E-cigarettes may help smokers quit but research is still limited.
South Africa was a leader in tobacco control but has not updated its policies adequately.
South Africa's proposed new tobacco laws will tighten the grip on how cigarettes and other tobacco products are sold, marketed and regulated in the country.
Studies have shown that most smokers wish they had never smoked and that they wish they could stop. Lowering the levels of nicotine, the addictive chemical in cigarettes, would be a big step.
FDA Director Scott Gottlieb has proposed discussions about drastically cutting nicotine levels in cigarettes. This could result in some of the biggest health gains in history.
Classifying e-cigarettes as a nicotine replacement therapy could help the tobacco industry influence health policy.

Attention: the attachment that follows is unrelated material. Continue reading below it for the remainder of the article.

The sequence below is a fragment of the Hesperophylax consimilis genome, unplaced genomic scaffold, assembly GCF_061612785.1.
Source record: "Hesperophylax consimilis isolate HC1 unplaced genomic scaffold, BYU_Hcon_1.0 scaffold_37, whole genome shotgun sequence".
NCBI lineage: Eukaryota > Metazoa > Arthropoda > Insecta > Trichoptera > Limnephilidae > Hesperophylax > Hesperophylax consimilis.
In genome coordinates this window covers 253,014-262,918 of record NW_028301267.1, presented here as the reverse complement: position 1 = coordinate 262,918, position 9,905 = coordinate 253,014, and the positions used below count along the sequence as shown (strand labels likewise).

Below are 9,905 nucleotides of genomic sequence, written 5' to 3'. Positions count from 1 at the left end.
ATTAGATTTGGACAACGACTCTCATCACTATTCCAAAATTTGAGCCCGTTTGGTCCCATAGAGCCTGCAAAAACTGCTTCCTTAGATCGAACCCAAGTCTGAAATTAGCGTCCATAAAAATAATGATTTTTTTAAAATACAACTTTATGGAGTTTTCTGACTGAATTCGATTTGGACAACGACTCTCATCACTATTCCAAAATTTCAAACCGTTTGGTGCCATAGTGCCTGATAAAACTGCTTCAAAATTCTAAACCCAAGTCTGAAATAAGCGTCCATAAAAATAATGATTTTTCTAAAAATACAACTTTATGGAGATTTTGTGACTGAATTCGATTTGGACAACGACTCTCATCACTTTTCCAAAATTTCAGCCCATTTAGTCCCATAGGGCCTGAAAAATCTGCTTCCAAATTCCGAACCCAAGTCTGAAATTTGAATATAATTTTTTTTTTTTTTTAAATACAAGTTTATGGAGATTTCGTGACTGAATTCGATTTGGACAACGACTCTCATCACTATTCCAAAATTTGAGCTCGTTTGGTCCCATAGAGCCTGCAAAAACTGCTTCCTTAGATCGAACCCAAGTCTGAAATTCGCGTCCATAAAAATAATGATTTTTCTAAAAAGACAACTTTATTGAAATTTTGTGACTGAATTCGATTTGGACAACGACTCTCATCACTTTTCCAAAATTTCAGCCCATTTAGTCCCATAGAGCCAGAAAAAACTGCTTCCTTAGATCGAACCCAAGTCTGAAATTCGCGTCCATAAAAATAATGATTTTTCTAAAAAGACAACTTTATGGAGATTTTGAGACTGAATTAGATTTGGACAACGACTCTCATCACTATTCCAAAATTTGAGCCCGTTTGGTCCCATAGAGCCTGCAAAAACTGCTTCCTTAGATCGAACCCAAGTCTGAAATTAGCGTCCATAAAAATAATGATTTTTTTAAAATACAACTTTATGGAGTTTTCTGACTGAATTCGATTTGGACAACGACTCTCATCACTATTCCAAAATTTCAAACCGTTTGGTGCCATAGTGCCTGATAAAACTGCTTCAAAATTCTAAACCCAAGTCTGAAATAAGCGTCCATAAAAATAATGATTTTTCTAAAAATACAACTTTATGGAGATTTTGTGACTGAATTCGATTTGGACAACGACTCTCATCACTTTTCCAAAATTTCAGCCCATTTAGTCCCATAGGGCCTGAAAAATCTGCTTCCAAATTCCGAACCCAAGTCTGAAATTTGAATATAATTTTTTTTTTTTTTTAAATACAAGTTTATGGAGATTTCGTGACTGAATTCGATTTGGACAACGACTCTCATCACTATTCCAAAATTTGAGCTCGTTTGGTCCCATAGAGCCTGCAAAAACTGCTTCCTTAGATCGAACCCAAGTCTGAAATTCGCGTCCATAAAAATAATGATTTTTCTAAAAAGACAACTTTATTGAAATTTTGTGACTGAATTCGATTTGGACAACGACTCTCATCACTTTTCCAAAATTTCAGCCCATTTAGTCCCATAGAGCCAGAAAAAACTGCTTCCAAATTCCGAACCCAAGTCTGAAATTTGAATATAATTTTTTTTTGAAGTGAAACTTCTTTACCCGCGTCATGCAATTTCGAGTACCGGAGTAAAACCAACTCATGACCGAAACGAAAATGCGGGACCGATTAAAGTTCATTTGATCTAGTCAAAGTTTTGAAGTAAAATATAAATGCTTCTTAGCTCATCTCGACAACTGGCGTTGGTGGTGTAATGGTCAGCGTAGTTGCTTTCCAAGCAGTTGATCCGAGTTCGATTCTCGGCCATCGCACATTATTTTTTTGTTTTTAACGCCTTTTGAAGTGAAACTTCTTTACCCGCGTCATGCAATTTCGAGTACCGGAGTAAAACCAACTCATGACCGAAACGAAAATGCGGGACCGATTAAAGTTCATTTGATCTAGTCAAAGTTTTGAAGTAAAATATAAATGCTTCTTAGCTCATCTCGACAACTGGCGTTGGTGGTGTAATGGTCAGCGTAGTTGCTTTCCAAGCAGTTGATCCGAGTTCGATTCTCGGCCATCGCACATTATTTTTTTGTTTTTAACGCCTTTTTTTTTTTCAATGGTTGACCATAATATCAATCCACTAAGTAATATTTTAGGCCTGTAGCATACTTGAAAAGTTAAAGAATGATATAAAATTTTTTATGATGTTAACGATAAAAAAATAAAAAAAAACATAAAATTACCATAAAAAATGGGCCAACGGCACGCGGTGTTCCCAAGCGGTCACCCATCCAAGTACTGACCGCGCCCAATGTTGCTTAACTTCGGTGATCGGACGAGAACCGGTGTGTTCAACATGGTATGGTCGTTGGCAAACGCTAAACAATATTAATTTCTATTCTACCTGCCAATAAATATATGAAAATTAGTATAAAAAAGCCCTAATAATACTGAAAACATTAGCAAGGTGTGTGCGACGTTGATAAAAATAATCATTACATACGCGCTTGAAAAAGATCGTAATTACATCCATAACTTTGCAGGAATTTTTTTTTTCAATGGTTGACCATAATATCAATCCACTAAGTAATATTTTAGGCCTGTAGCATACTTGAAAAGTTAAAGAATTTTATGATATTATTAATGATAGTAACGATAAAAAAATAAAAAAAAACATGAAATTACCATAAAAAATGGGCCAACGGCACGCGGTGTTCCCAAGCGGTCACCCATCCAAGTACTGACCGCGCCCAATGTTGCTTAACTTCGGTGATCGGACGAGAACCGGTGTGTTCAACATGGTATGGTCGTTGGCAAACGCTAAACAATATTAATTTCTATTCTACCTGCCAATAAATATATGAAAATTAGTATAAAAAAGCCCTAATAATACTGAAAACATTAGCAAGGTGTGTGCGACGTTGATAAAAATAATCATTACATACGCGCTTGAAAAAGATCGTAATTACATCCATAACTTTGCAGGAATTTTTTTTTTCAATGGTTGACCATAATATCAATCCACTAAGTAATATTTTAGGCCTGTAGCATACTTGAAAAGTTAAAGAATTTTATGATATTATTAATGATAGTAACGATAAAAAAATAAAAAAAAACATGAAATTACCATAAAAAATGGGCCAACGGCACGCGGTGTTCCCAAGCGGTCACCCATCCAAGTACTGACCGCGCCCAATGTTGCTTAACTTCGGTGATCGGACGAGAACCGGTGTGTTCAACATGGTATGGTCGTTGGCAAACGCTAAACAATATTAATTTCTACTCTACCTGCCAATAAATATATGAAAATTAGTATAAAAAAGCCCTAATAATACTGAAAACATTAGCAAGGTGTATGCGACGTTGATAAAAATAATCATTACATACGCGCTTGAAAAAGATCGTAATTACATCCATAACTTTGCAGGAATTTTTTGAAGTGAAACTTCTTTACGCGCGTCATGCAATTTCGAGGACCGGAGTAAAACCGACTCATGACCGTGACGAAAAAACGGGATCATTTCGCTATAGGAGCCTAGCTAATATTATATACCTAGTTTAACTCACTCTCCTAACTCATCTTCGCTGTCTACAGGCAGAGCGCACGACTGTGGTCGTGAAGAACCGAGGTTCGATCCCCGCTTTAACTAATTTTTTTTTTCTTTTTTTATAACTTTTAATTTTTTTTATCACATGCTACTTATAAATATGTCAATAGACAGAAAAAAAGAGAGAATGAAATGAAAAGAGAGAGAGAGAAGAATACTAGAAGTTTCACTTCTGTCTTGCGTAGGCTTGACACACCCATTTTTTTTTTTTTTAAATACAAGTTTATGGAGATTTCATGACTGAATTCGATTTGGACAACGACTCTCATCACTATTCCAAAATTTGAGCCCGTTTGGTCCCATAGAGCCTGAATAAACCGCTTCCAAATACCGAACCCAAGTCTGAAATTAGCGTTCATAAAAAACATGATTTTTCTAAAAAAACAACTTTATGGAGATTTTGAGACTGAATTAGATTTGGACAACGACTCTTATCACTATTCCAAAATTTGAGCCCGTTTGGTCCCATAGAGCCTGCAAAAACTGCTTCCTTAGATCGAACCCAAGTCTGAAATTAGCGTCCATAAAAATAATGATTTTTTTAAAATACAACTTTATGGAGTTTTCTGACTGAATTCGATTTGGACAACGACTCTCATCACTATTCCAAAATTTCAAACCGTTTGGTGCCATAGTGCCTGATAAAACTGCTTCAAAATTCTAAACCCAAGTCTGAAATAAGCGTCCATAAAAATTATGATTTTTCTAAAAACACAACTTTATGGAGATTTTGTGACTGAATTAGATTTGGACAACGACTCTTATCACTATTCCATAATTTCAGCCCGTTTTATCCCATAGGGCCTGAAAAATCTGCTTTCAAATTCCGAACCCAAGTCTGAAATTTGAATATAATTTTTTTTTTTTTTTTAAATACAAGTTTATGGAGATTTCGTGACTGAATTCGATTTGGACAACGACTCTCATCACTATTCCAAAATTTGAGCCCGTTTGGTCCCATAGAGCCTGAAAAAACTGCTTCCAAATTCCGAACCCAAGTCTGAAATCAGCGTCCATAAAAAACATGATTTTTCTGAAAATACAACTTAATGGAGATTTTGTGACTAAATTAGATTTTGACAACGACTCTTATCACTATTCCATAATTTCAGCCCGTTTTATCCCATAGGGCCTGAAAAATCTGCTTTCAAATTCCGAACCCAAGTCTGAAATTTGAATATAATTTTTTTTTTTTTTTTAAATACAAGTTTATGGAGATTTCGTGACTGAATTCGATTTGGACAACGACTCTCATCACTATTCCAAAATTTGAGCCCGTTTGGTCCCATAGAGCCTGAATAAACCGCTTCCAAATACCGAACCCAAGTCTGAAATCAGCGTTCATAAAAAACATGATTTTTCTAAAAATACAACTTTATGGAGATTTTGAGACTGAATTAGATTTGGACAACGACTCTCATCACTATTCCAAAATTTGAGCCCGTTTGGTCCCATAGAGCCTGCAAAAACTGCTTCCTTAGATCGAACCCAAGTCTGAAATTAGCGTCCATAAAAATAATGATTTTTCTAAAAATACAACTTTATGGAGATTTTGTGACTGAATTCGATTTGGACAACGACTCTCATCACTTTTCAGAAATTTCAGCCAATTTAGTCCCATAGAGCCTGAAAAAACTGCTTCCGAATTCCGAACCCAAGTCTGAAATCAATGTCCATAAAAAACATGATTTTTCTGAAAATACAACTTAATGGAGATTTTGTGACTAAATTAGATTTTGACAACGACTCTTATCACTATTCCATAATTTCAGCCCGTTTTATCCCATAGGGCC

Classing e-cigarettes as quit smoking aids could help rebrand the tobacco industry as a legitimate player in health policy. Here's why we should be concerned.
A Royal College of Physicians report has encouraged smokers to take up e-cigarettes.
A new report has found electronic cigarettes (e-cigarettes) are much safer than smoking and has encouraged their widespread use among smokers.
The odds of quitting cigarettes are 28% lower in those who use e-cigarettes compared with those who don’t.
The central arguments made for the importance of electronic cigarettes (e-cigarettes) are that they are an exceptionally good way to quit smoking and that they represent trivial risk to health compared…
Research suggests that e-cigarettes are 95% less harmful than ordinary cigarettes but are still toxic.
The regulation of e-cigarettes has been controversial across the world. As the South African government decides on its approach, there are pros and cons to weigh up.